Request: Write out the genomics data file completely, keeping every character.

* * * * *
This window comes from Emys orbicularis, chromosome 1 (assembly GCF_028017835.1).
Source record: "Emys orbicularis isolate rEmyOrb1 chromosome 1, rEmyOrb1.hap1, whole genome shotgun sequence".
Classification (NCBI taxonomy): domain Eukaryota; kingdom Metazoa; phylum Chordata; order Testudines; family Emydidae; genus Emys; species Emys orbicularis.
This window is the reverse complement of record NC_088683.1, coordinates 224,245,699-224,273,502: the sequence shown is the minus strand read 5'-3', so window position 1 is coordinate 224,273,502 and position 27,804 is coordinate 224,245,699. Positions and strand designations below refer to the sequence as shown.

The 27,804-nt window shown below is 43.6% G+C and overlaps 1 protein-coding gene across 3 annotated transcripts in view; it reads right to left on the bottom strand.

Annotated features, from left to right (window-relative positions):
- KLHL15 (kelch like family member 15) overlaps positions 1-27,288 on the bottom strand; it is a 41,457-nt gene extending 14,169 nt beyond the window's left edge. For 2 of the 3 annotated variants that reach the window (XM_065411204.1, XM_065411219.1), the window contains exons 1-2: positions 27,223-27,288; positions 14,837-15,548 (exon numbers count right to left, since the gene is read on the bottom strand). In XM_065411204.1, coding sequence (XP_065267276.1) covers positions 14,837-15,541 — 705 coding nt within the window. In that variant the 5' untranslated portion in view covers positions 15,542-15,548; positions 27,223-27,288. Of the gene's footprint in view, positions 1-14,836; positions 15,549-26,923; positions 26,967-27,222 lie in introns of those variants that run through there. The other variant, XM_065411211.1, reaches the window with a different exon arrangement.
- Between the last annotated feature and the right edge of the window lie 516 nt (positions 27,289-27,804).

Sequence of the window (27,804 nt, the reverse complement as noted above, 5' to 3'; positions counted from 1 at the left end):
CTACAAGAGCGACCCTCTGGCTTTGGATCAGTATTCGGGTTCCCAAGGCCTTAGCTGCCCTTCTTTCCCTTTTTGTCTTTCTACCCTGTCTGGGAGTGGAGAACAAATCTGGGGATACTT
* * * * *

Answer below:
This window comes from Emys orbicularis, chromosome 1 (assembly GCF_028017835.1).
Source record: "Emys orbicularis isolate rEmyOrb1 chromosome 1, rEmyOrb1.hap1, whole genome shotgun sequence".
Classification (NCBI taxonomy): domain Eukaryota; kingdom Metazoa; phylum Chordata; order Testudines; family Emydidae; genus Emys; species Emys orbicularis.
This window is the reverse complement of record NC_088683.1, coordinates 224,245,699-224,273,502: the sequence shown is the minus strand read 5'-3', so window position 1 is coordinate 224,273,502 and position 27,804 is coordinate 224,245,699. Positions and strand designations below refer to the sequence as shown.

The 27,804-nt window shown below is 43.6% G+C and overlaps 1 protein-coding gene across 3 annotated transcripts in view; it reads right to left on the bottom strand.

Annotated features, from left to right (window-relative positions):
- KLHL15 (kelch like family member 15) overlaps positions 1-27,288 on the bottom strand; it is a 41,457-nt gene extending 14,169 nt beyond the window's left edge. For 2 of the 3 annotated variants that reach the window (XM_065411204.1, XM_065411219.1), the window contains exons 1-2: positions 27,223-27,288; positions 14,837-15,548 (exon numbers count right to left, since the gene is read on the bottom strand). In XM_065411204.1, coding sequence (XP_065267276.1) covers positions 14,837-15,541 — 705 coding nt within the window. In that variant the 5' untranslated portion in view covers positions 15,542-15,548; positions 27,223-27,288. Of the gene's footprint in view, positions 1-14,836; positions 15,549-26,923; positions 26,967-27,222 lie in introns of those variants that run through there. The other variant, XM_065411211.1, reaches the window with a different exon arrangement.
- Between the last annotated feature and the right edge of the window lie 516 nt (positions 27,289-27,804).

Sequence of the window (27,804 nt, the reverse complement as noted above, 5' to 3'; positions counted from 1 at the left end):
CTACAAGAGCGACCCTCTGGCTTTGGATCAGTATTCGGGTTCCCAAGGCCTTAGCTGCCCTTCTTTCCCTTTTTGTCTTTCTACCCTGTCTGGGAGTGGAGAACAAATCTGGGGATACTT